What factors are considered in admission to law school?
- GPA. Obviously your grade point average is important, but the quality of your course work influences how committees weigh your GPA. A 3.8 GPA earned with difficult courses has more weight with an admissions committee than a 4.0 GPA earned with easy courses.
- LSAT score. Many law schools consider your LSAT score to be the most important factor. Not only does your LSAT score and GPA determine where you get in to law school, it also determines how much you receive in scholarships.
- Letters of recommendation. Most schools require 3 letters of recommendation from professors or others in a position to know you, your abilities, and work habits well. Provide your letter writers with all the information they need to write a specific, detailed letter of recommendation. Your resume, personal statement, list of law schools, and a particularly excellent paper you wrote for that professor or work product for an employer would be helpful.
- Personal statement. The admissions committee wants to know what makes you special and qualified for law school. Carefully compose your admissions essay to highlight your strengths and unique abilities. For Loyola University Community Action Programs (LUCAP) devoted to justice through the law: http://www.loyno.edu/~lucapweb/projects.html
How do I navigate lsac.org? It's so confusing!
www.lsac.org is your go-to website when you are thinking about and applying to law school, but the amount of information on the site can be overwhelming. You can call the help number on the site 215.968.1001 for assistance, and you can also email Annie Goldman at firstname.lastname@example.org.
When should I take the LSAT?
In general, students seem to perform better after the junior year in college, and since there is no reason to take the LSAT before this time, you need not plan to take it earlier. I suggest taking the LSAT the June after your Junior year since it is important to apply early to law school (the longer you wait, the harder it is to get in). The October LSAT is also a good option for this reason.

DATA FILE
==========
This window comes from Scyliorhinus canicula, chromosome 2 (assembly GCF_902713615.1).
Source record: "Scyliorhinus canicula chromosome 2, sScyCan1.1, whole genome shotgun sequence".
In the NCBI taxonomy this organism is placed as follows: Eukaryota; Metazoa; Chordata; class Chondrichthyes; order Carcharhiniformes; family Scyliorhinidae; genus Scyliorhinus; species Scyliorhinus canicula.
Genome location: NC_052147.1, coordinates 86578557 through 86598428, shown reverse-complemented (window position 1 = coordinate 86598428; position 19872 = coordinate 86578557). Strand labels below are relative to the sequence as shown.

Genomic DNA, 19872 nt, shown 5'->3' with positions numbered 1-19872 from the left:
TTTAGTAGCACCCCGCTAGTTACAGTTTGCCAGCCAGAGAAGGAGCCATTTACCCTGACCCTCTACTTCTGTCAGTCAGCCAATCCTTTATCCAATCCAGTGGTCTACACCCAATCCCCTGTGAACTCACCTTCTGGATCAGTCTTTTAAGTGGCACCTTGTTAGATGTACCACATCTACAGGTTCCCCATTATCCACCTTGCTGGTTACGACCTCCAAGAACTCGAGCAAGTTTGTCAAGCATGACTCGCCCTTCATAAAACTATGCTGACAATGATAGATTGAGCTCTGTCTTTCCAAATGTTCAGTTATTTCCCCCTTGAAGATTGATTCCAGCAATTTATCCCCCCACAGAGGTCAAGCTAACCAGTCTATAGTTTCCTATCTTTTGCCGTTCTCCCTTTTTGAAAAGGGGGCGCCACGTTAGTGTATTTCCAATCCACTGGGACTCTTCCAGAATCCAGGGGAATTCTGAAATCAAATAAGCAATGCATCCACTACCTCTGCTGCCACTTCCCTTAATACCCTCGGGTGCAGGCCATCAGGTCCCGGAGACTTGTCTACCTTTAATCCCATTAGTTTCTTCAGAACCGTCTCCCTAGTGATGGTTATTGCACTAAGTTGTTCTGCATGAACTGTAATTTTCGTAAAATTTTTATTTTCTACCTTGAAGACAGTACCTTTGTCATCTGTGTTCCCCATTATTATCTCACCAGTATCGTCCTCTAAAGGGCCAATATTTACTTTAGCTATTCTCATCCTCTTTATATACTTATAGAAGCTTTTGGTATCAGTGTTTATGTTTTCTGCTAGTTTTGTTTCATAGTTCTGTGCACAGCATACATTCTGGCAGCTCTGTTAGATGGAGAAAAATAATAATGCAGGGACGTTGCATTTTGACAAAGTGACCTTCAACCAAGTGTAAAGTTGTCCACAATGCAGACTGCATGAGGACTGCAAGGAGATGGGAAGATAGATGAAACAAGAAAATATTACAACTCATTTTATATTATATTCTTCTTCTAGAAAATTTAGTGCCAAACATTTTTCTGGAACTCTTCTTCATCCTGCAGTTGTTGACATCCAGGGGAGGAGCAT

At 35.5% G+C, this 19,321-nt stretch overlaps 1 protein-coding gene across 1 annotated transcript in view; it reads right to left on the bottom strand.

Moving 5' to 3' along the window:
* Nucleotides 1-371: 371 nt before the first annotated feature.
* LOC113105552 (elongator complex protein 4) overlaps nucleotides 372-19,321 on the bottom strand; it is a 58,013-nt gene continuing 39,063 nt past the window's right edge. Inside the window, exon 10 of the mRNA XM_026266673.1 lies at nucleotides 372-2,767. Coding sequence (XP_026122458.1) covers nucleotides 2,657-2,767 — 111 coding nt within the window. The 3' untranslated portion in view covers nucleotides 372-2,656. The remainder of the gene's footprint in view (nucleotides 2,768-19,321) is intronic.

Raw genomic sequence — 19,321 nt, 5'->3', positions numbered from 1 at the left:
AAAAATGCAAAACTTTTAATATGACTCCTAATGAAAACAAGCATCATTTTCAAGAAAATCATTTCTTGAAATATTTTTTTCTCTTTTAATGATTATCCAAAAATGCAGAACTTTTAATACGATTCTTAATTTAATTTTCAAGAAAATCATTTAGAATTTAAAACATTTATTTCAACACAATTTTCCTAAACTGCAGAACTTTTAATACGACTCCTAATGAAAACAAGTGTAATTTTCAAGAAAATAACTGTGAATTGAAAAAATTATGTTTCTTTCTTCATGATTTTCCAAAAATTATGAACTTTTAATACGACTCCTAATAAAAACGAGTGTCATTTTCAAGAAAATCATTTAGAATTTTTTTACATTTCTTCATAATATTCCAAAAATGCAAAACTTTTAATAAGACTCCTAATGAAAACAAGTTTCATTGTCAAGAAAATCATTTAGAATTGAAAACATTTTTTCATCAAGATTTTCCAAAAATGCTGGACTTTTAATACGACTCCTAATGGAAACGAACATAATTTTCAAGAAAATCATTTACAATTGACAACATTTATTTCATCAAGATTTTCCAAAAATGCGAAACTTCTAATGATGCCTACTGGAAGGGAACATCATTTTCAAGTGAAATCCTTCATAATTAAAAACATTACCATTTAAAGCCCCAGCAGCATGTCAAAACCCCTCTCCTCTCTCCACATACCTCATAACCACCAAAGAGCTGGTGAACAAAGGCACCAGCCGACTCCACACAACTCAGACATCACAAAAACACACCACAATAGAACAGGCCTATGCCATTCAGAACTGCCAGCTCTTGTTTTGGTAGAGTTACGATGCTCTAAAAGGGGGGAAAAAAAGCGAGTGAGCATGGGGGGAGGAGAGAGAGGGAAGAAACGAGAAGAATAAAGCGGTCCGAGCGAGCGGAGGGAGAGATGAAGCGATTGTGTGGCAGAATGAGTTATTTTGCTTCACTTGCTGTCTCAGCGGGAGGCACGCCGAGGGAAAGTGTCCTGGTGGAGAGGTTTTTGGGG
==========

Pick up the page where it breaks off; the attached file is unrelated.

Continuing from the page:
What major should I choose?
Law School Admission Committees do not have "preferred" majors. A pre-law curriculum or major is not necessary as long as you take a range of courses that impart breadth of knowledge and hone your reasoning skills. Writing and critical thinking skills are vital to law school admissions as well as success in law school.
I've heard there is an early entry program to Loyola College of Law, is this true?
For information about the Loyola College of Law early entry program
Read more about the early entry program in The Maroon, Loyola's student newspaper. If you think you might be eligible for the early entry program, please see an advisor in your college's Dean's office right away.
Where do I find information about the new federal loan forgiveness program?
- Loyola University College of Law
- Yale University Law School
- Georgetown University
- Harvard University
- George Washington University
- Boston College
- Louisiana State University
- University of North Carolina Chapel Hill
- Florida State University
- Tulane University
- Catholic University Law School
- University of South Florida Law School
- DePauw University Law School
- University of Chicago Law School